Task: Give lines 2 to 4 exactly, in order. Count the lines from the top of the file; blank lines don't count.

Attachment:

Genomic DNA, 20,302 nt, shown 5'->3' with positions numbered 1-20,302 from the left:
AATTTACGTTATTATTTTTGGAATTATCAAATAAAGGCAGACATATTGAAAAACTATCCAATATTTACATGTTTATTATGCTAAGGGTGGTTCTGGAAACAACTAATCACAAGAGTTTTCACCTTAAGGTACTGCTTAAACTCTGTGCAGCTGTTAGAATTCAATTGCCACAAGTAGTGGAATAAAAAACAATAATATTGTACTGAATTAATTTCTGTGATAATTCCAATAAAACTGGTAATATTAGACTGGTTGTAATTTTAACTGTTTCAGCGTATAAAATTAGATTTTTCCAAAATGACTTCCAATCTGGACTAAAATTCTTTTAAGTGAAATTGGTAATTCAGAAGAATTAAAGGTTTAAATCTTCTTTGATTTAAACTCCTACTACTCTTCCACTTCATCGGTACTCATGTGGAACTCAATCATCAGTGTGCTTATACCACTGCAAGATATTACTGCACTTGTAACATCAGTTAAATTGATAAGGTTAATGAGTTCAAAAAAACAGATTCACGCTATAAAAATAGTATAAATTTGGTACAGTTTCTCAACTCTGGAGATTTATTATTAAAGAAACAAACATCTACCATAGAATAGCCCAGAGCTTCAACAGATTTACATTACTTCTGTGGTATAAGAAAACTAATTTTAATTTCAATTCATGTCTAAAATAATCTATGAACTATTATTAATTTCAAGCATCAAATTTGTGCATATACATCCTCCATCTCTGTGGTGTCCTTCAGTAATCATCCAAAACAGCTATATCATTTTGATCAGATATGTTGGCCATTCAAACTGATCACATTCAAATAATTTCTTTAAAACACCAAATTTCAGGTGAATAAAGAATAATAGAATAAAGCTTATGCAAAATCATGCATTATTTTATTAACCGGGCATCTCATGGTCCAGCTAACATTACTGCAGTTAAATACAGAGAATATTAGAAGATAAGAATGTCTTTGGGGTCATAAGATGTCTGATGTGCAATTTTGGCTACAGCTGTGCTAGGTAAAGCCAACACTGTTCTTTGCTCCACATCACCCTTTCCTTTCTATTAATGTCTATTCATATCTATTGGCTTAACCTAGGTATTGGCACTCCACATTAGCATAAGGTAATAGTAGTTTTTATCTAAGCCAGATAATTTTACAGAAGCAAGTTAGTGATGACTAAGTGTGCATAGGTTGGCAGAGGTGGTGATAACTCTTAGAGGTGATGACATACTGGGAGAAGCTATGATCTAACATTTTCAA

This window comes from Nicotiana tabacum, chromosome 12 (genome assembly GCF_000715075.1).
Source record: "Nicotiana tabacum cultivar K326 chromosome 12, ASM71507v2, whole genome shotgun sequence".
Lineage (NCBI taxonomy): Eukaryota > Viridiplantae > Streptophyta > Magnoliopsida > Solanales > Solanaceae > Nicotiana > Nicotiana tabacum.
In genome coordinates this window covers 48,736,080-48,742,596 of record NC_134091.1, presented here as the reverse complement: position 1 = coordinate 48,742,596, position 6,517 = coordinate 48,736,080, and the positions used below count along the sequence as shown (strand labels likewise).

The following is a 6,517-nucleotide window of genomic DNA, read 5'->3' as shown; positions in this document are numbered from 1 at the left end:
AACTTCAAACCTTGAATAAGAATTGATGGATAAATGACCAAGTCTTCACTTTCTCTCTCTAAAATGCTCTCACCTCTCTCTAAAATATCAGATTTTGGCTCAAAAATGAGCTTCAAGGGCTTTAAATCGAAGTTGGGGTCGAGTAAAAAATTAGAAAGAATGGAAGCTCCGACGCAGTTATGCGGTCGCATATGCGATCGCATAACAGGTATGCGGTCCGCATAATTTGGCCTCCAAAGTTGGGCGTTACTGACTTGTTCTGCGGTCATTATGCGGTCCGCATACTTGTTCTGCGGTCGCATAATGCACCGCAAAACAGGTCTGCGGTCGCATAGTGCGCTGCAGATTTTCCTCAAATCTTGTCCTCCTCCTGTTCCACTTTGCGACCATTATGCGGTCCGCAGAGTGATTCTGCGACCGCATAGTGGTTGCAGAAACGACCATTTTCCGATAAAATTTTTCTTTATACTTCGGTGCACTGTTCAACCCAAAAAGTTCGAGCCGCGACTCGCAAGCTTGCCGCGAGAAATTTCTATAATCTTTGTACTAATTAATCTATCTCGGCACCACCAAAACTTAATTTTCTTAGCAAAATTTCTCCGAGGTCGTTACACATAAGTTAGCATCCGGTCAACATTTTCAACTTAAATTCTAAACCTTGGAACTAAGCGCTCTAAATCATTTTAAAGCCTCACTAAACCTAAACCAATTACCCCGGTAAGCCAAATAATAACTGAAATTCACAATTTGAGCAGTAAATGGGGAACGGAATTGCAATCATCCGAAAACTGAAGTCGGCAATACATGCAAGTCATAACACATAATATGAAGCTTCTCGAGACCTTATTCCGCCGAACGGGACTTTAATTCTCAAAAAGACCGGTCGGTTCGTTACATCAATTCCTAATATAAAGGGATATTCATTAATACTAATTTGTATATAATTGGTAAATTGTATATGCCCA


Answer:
AATTTACGTTATTATTTTTGGAATTATCAAATAAAGGCAGACATATTGAAAAACTATCCAATATTTACATGTTTATTATGCTAAGGGTGGTTCTGGAAACAACTAATCACAAGAGTTTTCACCTTAAGGTACTGCTTAAACTCTGTGCAGCTGTTAGAATTCAATTGCCACAAGTAGTGGAATAAAAAACAATAATATTGTACTGAATTAATTTCTGTGATAATTCCAATAAAACTGGTAATATTAGACTGGTTGTAATTTTAACTGTTTCAGCGTATAAAATTAGATTTTTCCAAAATGACTTCCAATCTGGACTAAAATTCTTTTAAGTGAAATTGGTAATTCAGAAGAATTAAAGGTTTAAATCTTCTTTGATTTAAACTCCTACTACTCTTCCACTTCATCGGTACTCATGTGGAACTCAATCATCAGTGTGCTTATACCACTGCAAGATATTACTGCACTTGTAACATCAGTTAAATTGATAAGGTTAATGAGTTCAAAAAAACAGATTCACGCTATAAAAATAGTATAAATTTGGTACAGTTTCTCAACTCTGGAGATTTATTATTAAAGAAACAAACATCTACCATAGAATAGCCCAGAGCTTCAACAGATTTACATTACTTCTGTGGTATAAGAAAACTAATTTTAATTTCAATTCATGTCTAAAATAATCTATGAACTATTATTAATTTCAAGCATCAAATTTGTGCATATACATCCTCCATCTCTGTGGTGTCCTTCAGTAATCATCCAAAACAGCTATATCATTTTGATCAGATATGTTGGCCATTCAAACTGATCACATTCAAATAATTTCTTTAAAACACCAAATTTCAGGTGAATAAAGAATAATAGAATAAAGCTTATGCAAAATCATGCATTATTTTATTAACCGGGCATCTCATGGTCCAGCTAACATTACTGCAGTTAAATACAGAGAATATTAGAAGATAAGAATGTCTTTGGGGTCATAAGATGTCTGATGTGCAATTTTGGCTACAGCTGTGCTAGGTAAAGCCAACACTGTTCTTTGCTCCACATCACCCTTTCCTTTCTATTAATGTCTATTCATATCTATTGGCTTAACCTAGGTATTGGCACTCCACATTAGCATAAGGTAATAGTAGTTTTTATCTAAGCCAGATAATTTTACAGAAGCAAGTTAGTGATGACTAAGTGTGCATAGGTTGGCAGAGGTGGTGATAACTCTTAGAGGTGATGACATACTGGGAGAAGCTATGATCTAACATTTTCAA

This window comes from Nicotiana tabacum, chromosome 12 (genome assembly GCF_000715075.1).
Source record: "Nicotiana tabacum cultivar K326 chromosome 12, ASM71507v2, whole genome shotgun sequence".